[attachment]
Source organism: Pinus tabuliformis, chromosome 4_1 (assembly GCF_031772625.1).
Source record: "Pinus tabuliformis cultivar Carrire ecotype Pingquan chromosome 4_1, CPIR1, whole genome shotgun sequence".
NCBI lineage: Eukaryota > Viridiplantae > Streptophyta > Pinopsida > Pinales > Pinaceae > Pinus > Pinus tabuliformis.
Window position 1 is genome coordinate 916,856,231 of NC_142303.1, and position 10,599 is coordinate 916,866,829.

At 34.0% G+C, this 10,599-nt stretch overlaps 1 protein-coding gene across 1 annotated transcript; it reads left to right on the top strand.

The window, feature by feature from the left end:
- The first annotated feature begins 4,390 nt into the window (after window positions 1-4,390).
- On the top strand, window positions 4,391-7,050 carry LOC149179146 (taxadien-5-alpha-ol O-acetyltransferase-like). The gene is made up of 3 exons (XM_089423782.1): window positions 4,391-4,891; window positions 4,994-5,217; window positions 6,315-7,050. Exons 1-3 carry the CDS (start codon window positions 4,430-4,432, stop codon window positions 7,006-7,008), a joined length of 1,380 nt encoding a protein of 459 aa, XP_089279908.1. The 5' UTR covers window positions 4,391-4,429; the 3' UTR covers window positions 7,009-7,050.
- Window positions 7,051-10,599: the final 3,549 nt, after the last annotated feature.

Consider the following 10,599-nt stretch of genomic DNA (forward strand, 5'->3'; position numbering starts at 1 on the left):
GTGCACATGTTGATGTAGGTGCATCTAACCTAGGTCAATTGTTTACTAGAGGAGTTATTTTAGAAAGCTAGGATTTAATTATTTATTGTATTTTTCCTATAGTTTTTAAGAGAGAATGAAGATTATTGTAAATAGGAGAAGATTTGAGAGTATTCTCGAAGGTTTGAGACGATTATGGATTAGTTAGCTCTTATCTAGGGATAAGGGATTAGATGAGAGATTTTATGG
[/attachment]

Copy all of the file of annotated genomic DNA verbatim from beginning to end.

Source organism: Pinus tabuliformis, chromosome 4_1 (assembly GCF_031772625.1).
Source record: "Pinus tabuliformis cultivar Carrire ecotype Pingquan chromosome 4_1, CPIR1, whole genome shotgun sequence".
NCBI lineage: Eukaryota > Viridiplantae > Streptophyta > Pinopsida > Pinales > Pinaceae > Pinus > Pinus tabuliformis.
Window position 1 is genome coordinate 916,856,231 of NC_142303.1, and position 10,599 is coordinate 916,866,829.

At 34.0% G+C, this 10,599-nt stretch overlaps 1 protein-coding gene across 1 annotated transcript; it reads left to right on the top strand.

The window, feature by feature from the left end:
- The first annotated feature begins 4,390 nt into the window (after window positions 1-4,390).
- On the top strand, window positions 4,391-7,050 carry LOC149179146 (taxadien-5-alpha-ol O-acetyltransferase-like). The gene is made up of 3 exons (XM_089423782.1): window positions 4,391-4,891; window positions 4,994-5,217; window positions 6,315-7,050. Exons 1-3 carry the CDS (start codon window positions 4,430-4,432, stop codon window positions 7,006-7,008), a joined length of 1,380 nt encoding a protein of 459 aa, XP_089279908.1. The 5' UTR covers window positions 4,391-4,429; the 3' UTR covers window positions 7,009-7,050.
- Window positions 7,051-10,599: the final 3,549 nt, after the last annotated feature.

Consider the following 10,599-nt stretch of genomic DNA (forward strand, 5'->3'; position numbering starts at 1 on the left):
GTGCACATGTTGATGTAGGTGCATCTAACCTAGGTCAATTGTTTACTAGAGGAGTTATTTTAGAAAGCTAGGATTTAATTATTTATTGTATTTTTCCTATAGTTTTTAAGAGAGAATGAAGATTATTGTAAATAGGAGAAGATTTGAGAGTATTCTCGAAGGTTTGAGACGATTATGGATTAGTTAGCTCTTATCTAGGGATAAGGGATTAGATGAGAGATTTTATGG